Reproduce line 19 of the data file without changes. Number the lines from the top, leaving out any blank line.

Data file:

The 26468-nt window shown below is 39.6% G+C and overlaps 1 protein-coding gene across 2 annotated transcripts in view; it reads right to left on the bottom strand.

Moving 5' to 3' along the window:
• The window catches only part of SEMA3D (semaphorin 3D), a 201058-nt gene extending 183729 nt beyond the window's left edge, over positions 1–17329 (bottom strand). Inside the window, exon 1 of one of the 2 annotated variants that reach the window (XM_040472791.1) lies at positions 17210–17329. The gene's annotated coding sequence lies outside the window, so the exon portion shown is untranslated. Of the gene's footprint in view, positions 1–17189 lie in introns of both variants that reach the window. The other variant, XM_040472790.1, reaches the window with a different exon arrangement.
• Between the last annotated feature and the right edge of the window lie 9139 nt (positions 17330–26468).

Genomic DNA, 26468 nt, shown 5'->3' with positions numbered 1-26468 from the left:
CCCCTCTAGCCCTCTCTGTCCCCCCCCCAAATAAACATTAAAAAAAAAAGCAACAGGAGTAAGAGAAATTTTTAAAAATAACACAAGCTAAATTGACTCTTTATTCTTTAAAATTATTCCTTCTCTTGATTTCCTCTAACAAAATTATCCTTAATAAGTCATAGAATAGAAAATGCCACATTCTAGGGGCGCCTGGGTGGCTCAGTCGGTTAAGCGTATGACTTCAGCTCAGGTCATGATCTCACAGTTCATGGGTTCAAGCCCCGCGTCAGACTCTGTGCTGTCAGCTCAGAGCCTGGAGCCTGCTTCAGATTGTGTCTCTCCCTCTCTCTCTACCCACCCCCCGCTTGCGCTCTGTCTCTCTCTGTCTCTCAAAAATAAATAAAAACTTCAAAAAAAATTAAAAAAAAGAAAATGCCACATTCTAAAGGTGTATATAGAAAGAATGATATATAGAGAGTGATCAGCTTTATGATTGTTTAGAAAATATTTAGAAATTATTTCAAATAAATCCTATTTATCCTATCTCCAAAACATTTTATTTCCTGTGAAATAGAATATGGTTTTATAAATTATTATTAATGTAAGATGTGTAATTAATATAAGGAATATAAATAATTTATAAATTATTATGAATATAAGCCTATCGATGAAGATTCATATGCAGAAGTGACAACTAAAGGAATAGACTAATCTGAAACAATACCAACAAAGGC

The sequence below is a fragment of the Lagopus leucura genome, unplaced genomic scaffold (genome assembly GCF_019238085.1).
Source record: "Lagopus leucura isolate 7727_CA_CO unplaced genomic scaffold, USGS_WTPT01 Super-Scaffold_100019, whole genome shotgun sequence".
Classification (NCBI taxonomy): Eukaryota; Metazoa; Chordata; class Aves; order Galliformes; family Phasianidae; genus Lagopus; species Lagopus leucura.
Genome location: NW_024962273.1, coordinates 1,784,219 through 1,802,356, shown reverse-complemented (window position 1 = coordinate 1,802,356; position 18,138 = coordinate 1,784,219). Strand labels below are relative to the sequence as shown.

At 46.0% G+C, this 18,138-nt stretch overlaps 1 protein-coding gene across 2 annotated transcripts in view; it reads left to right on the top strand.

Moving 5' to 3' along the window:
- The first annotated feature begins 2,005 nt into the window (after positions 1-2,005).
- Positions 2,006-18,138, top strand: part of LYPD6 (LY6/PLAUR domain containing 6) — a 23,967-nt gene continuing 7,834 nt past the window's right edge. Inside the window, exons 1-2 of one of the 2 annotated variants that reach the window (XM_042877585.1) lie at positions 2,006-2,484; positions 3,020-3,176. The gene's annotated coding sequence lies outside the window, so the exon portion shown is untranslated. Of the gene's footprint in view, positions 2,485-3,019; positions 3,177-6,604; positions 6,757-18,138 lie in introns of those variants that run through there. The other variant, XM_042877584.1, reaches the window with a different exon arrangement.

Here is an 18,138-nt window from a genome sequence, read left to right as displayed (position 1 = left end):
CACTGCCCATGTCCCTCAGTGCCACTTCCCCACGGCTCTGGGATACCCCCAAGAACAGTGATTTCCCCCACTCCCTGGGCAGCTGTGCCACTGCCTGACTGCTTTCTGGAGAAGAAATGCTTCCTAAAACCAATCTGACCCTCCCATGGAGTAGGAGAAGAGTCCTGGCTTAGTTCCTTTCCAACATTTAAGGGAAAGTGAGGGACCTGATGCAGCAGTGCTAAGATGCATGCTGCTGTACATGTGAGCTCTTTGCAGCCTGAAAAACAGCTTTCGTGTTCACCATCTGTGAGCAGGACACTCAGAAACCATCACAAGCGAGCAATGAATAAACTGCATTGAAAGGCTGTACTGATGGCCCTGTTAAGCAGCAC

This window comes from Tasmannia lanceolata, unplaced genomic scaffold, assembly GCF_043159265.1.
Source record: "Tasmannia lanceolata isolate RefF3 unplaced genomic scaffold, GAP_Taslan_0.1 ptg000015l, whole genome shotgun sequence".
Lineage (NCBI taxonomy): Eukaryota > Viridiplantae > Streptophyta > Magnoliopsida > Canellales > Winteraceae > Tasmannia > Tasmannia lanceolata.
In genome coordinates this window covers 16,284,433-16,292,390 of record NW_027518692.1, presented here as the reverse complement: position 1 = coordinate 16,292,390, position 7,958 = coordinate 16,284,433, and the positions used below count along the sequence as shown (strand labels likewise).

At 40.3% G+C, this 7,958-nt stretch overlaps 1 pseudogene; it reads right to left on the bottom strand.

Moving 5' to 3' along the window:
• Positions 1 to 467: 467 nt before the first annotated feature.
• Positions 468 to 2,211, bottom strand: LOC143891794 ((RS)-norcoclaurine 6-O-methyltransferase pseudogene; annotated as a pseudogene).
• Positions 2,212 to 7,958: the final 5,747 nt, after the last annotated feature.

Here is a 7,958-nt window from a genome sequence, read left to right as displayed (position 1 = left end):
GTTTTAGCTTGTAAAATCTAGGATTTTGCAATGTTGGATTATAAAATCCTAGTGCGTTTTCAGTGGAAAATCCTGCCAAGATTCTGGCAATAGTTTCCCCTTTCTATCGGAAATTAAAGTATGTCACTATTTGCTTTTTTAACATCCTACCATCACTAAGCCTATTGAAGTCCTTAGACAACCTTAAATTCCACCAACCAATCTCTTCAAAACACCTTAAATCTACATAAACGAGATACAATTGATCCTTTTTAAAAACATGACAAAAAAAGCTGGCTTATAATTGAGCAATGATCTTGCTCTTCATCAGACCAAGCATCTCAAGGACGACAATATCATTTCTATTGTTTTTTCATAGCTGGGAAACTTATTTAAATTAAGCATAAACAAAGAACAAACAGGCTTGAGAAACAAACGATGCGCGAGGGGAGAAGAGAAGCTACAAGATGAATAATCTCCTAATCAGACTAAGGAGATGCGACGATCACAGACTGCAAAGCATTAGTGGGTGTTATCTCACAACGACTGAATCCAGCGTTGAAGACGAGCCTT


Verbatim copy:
Lineage (NCBI taxonomy): Eukaryota > Viridiplantae > Streptophyta > Magnoliopsida > Canellales > Winteraceae > Tasmannia > Tasmannia lanceolata.